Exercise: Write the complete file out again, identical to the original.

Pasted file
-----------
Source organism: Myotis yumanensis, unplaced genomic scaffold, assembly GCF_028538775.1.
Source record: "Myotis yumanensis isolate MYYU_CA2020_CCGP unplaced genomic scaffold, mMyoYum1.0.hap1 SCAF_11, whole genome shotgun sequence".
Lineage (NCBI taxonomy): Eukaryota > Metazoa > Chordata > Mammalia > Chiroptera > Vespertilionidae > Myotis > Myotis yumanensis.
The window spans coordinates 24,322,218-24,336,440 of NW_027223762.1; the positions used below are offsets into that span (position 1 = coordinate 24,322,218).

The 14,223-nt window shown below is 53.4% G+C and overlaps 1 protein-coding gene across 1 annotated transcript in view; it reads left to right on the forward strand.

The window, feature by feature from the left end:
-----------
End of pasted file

Source organism: Myotis yumanensis, unplaced genomic scaffold, assembly GCF_028538775.1.
Source record: "Myotis yumanensis isolate MYYU_CA2020_CCGP unplaced genomic scaffold, mMyoYum1.0.hap1 SCAF_11, whole genome shotgun sequence".
Lineage (NCBI taxonomy): Eukaryota > Metazoa > Chordata > Mammalia > Chiroptera > Vespertilionidae > Myotis > Myotis yumanensis.
The window spans coordinates 24,322,218-24,336,440 of NW_027223762.1; the positions used below are offsets into that span (position 1 = coordinate 24,322,218).

The 14,223-nt window shown below is 53.4% G+C and overlaps 1 protein-coding gene across 1 annotated transcript in view; it reads left to right on the forward strand.

The window, feature by feature from the left end: